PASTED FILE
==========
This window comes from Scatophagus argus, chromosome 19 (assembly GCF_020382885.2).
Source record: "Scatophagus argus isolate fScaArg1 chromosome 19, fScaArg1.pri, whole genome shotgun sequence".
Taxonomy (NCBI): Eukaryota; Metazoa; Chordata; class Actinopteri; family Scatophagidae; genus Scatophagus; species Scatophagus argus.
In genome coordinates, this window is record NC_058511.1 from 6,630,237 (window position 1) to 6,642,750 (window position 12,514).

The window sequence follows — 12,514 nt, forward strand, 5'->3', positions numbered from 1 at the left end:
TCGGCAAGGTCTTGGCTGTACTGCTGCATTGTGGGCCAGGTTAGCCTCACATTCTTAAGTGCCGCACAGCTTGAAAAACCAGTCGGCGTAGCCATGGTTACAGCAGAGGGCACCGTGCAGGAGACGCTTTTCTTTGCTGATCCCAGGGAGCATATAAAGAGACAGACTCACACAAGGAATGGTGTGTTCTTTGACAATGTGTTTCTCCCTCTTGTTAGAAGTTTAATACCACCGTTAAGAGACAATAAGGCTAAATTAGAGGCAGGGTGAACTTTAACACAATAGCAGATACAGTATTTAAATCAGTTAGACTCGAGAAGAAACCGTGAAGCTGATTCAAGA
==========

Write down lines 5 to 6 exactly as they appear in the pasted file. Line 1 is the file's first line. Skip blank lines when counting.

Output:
The window sequence follows — 12,514 nt, forward strand, 5'->3', positions numbered from 1 at the left end:
TCGGCAAGGTCTTGGCTGTACTGCTGCATTGTGGGCCAGGTTAGCCTCACATTCTTAAGTGCCGCACAGCTTGAAAAACCAGTCGGCGTAGCCATGGTTACAGCAGAGGGCACCGTGCAGGAGACGCTTTTCTTTGCTGATCCCAGGGAGCATATAAAGAGACAGACTCACACAAGGAATGGTGTGTTCTTTGACAATGTGTTTCTCCCTCTTGTTAGAAGTTTAATACCACCGTTAAGAGACAATAAGGCTAAATTAGAGGCAGGGTGAACTTTAACACAATAGCAGATACAGTATTTAAATCAGTTAGACTCGAGAAGAAACCGTGAAGCTGATTCAAGA